Arrgggg … now you know why pirates love that phrase. None of them like math, and yet some math is actually important. So what is 1.3 times the square root of the LWL? It’s the theoretical hull speed of a boat with a displacement hull. In simpler terms, it’s the fastest that particular boat can go. As a boat starts to move thru the water, a bow wave develops. The faster you go, the bigger the wave, and the further back along the hull it goes. The boat has to climb that wave to move thru the water. When the wave gets to a certain size and position along the hull, the boat can no longer climb the wave, and won’t go any faster. That is the hull speed.
As an example, Final Fantasy is a Beneteau Oceanis 35. The length of the waterline (LWL) is 31.8 feet. The square root of 31.8 is 5.6. 1.3 X 5.6 = 7.3. The hull speed of Final Fantasy is 7.3 knots, and that assumes a calm sea, no current, clean bottom, and a few other factors. The boat won’t go any faster than that, no matter how hard you push the motor.
Recently, we received a call in the office reporting there was something wrong with Final Fantasy. Seems that the engine was turning at 3500 RPM (throttle pushed as far as it would go) and the boat was only going a little over 7 knots. Sorry, boat won’t go any faster, no matter how big a hurry the captain might be in.
Oh well, no harm, no foul … right? Not so much. Yanmar (the manufacturer of the motor) indicates the maximum RPM is 3500, and only for very short periods of time. More than that will harm the motor. Maximum cruising RPM is listed as 3000 RPM, and even that shouldn’t be used for extended periods of time. It is better to assume 2500 to 2700 as a maximum cruising RPM. Anything over that creates problems. Fuel consumption increases dramatically. Engine temperature starts to rise. Oil thins down (because of the increased temperatures) resulting in reduced lubrication and greater oil consumption. And, you probably hit hull speed by 2500, so the increased RPM is doing you no good at all.
In closing, please don’t think every boat can safely be pushed along at 2700 RPM. It just isn’t true. Every boat, motor, transmission, propeller combination has its own optimal cruising RPM. My boat for example has a max of 2200 RPM, with an 1800 RPM cruising speed. At 1800 RPM I consume .6 gallons of fuel per hour at close to hull speed with the motor temp sitting steady at 175 degrees. At 1900 RPM the temp starts to drift up, hitting 180 very quickly and slowly continuing up from there the longer I keep that RPM. At 2000 RPM my fuel consumption increases to 1 gal per hour, and the engine temp will quickly hit 200 degrees. The extra half knot of speed I might get just isn’t worth it.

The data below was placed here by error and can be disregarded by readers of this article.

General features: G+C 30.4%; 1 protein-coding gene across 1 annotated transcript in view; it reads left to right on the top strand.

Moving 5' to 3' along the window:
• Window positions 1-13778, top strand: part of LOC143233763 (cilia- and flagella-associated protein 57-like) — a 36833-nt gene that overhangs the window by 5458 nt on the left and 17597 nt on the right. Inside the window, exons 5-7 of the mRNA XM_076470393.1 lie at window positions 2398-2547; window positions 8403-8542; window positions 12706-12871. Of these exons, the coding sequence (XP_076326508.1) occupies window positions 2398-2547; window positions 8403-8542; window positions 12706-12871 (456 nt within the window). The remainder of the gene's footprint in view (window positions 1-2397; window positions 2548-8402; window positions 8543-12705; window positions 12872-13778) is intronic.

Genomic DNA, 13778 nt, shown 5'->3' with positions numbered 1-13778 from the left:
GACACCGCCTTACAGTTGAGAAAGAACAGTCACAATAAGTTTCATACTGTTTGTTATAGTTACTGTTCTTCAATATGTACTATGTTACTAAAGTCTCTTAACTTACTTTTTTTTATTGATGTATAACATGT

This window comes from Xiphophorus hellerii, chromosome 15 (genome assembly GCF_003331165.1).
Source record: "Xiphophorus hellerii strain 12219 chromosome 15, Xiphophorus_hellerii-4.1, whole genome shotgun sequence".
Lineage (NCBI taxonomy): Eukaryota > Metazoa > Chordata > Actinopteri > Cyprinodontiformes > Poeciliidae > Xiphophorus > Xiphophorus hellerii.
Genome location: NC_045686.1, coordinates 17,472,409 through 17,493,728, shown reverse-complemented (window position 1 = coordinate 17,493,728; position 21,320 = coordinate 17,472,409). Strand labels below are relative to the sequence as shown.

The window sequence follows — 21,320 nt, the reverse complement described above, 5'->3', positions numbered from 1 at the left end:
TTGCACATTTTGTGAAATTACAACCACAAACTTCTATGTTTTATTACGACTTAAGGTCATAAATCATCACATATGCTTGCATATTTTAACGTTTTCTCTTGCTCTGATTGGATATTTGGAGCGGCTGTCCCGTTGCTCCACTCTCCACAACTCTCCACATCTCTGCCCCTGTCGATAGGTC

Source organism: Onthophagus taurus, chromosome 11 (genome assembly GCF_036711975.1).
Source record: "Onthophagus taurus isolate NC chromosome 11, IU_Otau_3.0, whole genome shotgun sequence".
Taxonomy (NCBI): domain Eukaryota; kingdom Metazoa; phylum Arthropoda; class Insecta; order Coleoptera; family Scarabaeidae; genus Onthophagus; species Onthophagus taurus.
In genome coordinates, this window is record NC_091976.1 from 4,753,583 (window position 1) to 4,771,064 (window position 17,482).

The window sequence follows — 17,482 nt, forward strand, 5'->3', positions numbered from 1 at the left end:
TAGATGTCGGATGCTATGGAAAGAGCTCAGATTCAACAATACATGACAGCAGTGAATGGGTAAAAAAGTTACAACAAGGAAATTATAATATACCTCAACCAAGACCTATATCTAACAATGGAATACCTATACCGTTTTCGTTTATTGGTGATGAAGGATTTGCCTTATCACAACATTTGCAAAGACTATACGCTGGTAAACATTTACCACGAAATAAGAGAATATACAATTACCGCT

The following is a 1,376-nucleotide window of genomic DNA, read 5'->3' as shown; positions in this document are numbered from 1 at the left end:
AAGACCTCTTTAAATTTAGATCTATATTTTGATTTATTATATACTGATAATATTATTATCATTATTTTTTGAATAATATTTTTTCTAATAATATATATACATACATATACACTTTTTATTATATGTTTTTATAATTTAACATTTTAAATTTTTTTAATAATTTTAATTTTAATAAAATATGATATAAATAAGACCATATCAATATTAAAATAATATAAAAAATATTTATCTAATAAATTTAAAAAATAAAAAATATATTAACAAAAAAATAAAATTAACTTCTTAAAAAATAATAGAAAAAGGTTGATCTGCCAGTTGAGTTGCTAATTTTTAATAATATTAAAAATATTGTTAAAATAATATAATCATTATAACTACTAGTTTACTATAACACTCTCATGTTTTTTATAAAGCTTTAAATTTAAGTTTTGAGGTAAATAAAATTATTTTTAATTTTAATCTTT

If you have any questions or doubts about the best cruising RPM for whatever club boat you happen to be on, please call the office. We would be happy to help.
Note from Matt: One of the things we often note with less experienced sailors is that they simply forget to throttle down once they are done maneuvering. In other words, they back out of the slip, transition to forward using enough throttle to get the boat moving the other direction, and then forget about the throttle while they steer the boat. By the time they make it to the end of the fairway, they have picked up too much speed and are going faster that anyone is comfortable with. Don’t forget to throttle back down once you have steerage-way and keep that speed under control. Look at the docks and boats you are passing to be aware of your speed. The same is true when crossing the bay in open water. Look at the bubbles, debris, or other objects in the water. If you are fighting a strong current the GPS may say you are only going 4 knots, but you could be doing 2 or 3 more over the water. As Don said, pushing the throttle won’t speed you up, it’ll only stress the engine. Proper planning will avoid hurry and avoiding hurry will help us keep our boats in top shape for the generous boat owners who allow us to use them! Remember, we can only keep awesome boats in the fleet and attract new ones if boat owners are potential boat owners are happy when they visit and see them!